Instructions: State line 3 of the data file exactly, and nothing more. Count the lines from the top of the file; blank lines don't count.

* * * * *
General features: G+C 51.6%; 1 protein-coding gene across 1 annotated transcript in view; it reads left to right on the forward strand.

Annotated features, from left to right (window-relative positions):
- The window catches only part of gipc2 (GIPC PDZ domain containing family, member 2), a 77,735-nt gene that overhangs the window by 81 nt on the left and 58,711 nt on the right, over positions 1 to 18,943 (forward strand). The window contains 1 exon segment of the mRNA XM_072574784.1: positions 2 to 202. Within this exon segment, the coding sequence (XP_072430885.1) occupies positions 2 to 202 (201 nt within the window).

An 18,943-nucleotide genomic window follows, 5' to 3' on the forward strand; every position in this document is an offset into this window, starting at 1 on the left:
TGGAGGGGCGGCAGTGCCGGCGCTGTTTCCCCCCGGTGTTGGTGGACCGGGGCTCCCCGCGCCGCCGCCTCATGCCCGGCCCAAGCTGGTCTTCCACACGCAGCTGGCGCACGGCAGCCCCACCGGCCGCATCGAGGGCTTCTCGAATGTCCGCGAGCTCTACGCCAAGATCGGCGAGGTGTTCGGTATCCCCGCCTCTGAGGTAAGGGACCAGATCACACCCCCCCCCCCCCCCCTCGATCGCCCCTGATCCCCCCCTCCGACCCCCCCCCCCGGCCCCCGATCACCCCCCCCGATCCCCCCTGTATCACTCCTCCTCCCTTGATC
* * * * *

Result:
- The window catches only part of gipc2 (GIPC PDZ domain containing family, member 2), a 77,735-nt gene that overhangs the window by 81 nt on the left and 58,711 nt on the right, over positions 1 to 18,943 (forward strand). The window contains 1 exon segment of the mRNA XM_072574784.1: positions 2 to 202. Within this exon segment, the coding sequence (XP_072430885.1) occupies positions 2 to 202 (201 nt within the window).